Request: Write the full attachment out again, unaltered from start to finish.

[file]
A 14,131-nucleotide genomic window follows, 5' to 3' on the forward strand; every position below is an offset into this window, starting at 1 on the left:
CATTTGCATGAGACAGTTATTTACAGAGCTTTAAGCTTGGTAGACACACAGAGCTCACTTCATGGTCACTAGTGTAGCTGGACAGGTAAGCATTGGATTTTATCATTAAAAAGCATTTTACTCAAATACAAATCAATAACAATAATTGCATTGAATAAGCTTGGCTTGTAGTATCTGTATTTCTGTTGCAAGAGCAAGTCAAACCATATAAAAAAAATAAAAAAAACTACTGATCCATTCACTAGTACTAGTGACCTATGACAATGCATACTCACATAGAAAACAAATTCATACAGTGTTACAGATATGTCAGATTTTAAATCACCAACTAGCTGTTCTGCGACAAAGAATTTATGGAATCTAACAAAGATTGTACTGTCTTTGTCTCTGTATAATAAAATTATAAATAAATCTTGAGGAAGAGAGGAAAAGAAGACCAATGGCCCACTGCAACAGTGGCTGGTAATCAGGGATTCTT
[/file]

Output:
A 14,131-nucleotide genomic window follows, 5' to 3' on the forward strand; every position below is an offset into this window, starting at 1 on the left:
CATTTGCATGAGACAGTTATTTACAGAGCTTTAAGCTTGGTAGACACACAGAGCTCACTTCATGGTCACTAGTGTAGCTGGACAGGTAAGCATTGGATTTTATCATTAAAAAGCATTTTACTCAAATACAAATCAATAACAATAATTGCATTGAATAAGCTTGGCTTGTAGTATCTGTATTTCTGTTGCAAGAGCAAGTCAAACCATATAAAAAAAATAAAAAAAACTACTGATCCATTCACTAGTACTAGTGACCTATGACAATGCATACTCACATAGAAAACAAATTCATACAGTGTTACAGATATGTCAGATTTTAAATCACCAACTAGCTGTTCTGCGACAAAGAATTTATGGAATCTAACAAAGATTGTACTGTCTTTGTCTCTGTATAATAAAATTATAAATAAATCTTGAGGAAGAGAGGAAAAGAAGACCAATGGCCCACTGCAACAGTGGCTGGTAATCAGGGATTCTT